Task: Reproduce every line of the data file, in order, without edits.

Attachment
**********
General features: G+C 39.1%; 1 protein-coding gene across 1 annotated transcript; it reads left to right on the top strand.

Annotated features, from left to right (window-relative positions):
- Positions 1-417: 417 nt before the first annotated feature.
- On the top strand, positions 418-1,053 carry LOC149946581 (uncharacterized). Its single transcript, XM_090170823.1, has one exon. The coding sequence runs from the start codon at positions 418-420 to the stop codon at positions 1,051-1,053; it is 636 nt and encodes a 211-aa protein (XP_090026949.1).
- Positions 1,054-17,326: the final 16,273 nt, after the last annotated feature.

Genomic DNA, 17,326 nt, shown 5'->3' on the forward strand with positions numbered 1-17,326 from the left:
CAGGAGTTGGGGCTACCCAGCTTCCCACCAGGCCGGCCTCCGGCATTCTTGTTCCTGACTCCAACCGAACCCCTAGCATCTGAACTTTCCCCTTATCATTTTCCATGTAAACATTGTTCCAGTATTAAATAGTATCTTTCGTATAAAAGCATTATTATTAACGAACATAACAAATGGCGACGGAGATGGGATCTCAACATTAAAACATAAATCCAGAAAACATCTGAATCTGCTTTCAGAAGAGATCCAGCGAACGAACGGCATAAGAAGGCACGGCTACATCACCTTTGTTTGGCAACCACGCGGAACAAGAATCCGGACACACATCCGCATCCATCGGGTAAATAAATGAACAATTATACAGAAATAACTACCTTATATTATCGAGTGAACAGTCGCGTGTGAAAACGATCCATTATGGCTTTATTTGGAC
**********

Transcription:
General features: G+C 39.1%; 1 protein-coding gene across 1 annotated transcript; it reads left to right on the top strand.

Annotated features, from left to right (window-relative positions):
- Positions 1-417: 417 nt before the first annotated feature.
- On the top strand, positions 418-1,053 carry LOC149946581 (uncharacterized). Its single transcript, XM_090170823.1, has one exon. The coding sequence runs from the start codon at positions 418-420 to the stop codon at positions 1,051-1,053; it is 636 nt and encodes a 211-aa protein (XP_090026949.1).
- Positions 1,054-17,326: the final 16,273 nt, after the last annotated feature.

Genomic DNA, 17,326 nt, shown 5'->3' on the forward strand with positions numbered 1-17,326 from the left:
CAGGAGTTGGGGCTACCCAGCTTCCCACCAGGCCGGCCTCCGGCATTCTTGTTCCTGACTCCAACCGAACCCCTAGCATCTGAACTTTCCCCTTATCATTTTCCATGTAAACATTGTTCCAGTATTAAATAGTATCTTTCGTATAAAAGCATTATTATTAACGAACATAACAAATGGCGACGGAGATGGGATCTCAACATTAAAACATAAATCCAGAAAACATCTGAATCTGCTTTCAGAAGAGATCCAGCGAACGAACGGCATAAGAAGGCACGGCTACATCACCTTTGTTTGGCAACCACGCGGAACAAGAATCCGGACACACATCCGCATCCATCGGGTAAATAAATGAACAATTATACAGAAATAACTACCTTATATTATCGAGTGAACAGTCGCGTGTGAAAACGATCCATTATGGCTTTATTTGGAC